Policies for allocating funding toward school renovations or new construction are often left up to local jurisdictions, but some states have developed practices to ensure more equitable allocations across school districts.
Using Model Estimates of Poverty in SchoolsDisplay Date
The US education system has the potential to increase socioeconomic mobility and address growing inequality. Yet education policy debates continue to be dominated by personal experience and politics rather than rigorous scientific evidence, despite rapid growth in the availability of data and the technology to analyze them.
Academic research is rarely accessible and timely enough to inform imminent policy decisions, and punditry and advocacy can lack rigor and independence. Policymakers need work that combines the best elements of both—accessibility, timeliness, rigor, and independence—by harnessing the power of data and research to tackle pressing education policy challenges.
The Urban Institute’s Center on Education Data and Policy undertakes policy-relevant research on a wide range of issues from prekindergarten through postsecondary education, including research on universal prekindergarten programs, school choice, teacher diversity, school segregation, college affordability, and student loan debt. We also advance evidence-based analysis throughout the field by creating tools that make data easier for everyone to access and analyze.
Like many academic researchers, we seek to answer hard questions through long-term projects aimed at building an evidence base for effective policymaking. These projects range from the evaluation of policies to the analysis of administrative datasets to the synthesis and translation of high-quality research.
We are also nimble enough to produce quick-turnaround, digestible, and evidence-based analyses and recommendations that inform policy debates as they happen. We can react quickly to proposals from legislators and candidates for public office by drawing on the significant repository of data at our fingertips. We understand that elevating the debate requires producing the right evidence at the right time and putting it into the right hands.
Beyond the research, we believe in democratizing education data. In our Education Data Portal, we have collected and cleaned a wealth of publicly available education data and harmonized variables so users can more easily view trends over time. We are working to build user-friendly interfaces and tools that will allow anyone, regardless of statistical training, to access and analyze education data. We believe education policy informed by hard data and rigorous research, rather than personal experience and ideology, is critical to realizing the education system’s potential to increase socioeconomic mobility and address growing inequality.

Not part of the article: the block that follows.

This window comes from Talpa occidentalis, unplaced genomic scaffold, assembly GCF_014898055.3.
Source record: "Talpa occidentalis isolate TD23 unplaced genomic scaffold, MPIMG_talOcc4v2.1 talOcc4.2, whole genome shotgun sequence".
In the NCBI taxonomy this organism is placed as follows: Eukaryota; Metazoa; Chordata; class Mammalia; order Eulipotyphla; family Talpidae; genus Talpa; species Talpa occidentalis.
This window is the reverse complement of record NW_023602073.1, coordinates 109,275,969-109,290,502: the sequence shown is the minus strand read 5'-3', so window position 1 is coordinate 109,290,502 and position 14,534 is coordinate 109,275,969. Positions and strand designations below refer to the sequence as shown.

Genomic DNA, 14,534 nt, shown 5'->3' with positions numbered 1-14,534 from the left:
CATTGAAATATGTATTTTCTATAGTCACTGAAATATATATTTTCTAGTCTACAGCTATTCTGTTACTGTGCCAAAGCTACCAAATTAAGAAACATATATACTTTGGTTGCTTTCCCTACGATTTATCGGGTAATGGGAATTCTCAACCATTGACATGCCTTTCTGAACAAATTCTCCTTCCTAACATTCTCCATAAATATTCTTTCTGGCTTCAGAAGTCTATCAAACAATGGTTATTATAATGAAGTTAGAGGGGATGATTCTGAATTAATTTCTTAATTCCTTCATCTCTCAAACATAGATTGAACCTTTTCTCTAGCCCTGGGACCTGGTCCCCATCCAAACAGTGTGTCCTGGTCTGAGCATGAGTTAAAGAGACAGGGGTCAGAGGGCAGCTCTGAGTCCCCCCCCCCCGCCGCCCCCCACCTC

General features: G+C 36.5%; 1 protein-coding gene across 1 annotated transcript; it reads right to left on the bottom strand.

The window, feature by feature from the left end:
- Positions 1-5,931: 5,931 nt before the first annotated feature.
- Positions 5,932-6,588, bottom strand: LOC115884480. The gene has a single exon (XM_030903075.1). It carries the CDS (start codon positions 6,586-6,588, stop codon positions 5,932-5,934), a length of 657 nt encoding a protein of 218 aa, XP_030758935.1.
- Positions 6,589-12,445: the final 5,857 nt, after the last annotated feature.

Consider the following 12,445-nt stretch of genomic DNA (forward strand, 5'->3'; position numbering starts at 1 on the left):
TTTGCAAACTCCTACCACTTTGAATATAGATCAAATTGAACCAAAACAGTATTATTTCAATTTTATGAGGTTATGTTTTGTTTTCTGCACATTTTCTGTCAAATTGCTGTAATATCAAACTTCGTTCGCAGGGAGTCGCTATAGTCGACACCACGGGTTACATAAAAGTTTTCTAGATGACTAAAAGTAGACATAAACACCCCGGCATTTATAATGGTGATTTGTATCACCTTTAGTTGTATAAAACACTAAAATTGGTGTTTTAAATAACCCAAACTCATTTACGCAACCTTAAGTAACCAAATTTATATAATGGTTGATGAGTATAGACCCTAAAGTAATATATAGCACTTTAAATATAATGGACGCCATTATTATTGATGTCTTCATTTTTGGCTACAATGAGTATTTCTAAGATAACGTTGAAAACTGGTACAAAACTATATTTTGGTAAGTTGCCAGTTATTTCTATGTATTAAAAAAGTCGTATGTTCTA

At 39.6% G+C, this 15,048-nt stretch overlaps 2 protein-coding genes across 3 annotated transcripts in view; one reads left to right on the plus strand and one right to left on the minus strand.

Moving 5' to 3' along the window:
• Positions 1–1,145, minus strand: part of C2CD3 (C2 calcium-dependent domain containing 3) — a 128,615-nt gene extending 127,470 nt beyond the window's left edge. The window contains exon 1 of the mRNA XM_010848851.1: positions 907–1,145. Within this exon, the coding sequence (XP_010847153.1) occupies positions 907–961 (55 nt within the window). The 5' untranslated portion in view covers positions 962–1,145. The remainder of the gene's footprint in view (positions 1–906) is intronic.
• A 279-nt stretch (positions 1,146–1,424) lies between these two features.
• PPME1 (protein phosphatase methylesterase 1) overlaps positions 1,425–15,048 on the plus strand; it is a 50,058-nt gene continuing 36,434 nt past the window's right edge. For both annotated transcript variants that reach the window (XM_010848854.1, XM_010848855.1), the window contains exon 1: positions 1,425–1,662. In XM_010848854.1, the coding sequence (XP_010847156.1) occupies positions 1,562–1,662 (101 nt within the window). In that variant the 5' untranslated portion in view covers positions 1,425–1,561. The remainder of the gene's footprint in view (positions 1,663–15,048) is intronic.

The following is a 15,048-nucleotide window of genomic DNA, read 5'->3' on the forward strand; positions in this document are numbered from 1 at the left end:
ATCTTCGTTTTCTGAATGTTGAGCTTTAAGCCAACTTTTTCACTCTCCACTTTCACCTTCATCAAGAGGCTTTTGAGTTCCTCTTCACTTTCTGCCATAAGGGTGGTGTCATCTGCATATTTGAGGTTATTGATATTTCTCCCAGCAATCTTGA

We are keenly aware that educational institutions operate at the intersection of multiple policy areas, such as housing, criminal justice, and health. We collaborate with scholars across Urban to bring diverse expertise and an interdisciplinary approach to policy research. Our work aims to improve policy and practice at the federal, state, and local levels.
Policymakers regularly call upon our experts to help make sense of the complex world of higher education finance and K–12 policy. Our researchers have testified before Congress and state and local legislative bodies on school vouchers, class size, school discipline, student loans, college costs, and the reauthorization of the Higher Education Act.
Through our growing portfolio of data visualizations, tools, and dashboards, we are informing decisions at the federal, state, and local levels. Urban research has been influential on both sides of the aisle. In a public speech in 2017, Secretary of Education Betsy DeVos cited Urban’s study of the long-term effects of private school choice in lifting up choice programs. That same year, Senate Democrats referenced Urban research on how prospective college students use earnings information in a letter to DeVos opposing a Department of Education decision.
Other notable recent contributions include influencing how journalists, policymakers, and the public understand state performance on the National Assessment of Educational Progress through a widely cited report and interactive data tool; testifying before Congress at three hearings on the Higher Education Act; helping four states understand how changes to their school funding formulas would affect students through interactive modeling tools; and providing data that helped advocates in New Orleans make the case for changing the city’s school bus policy.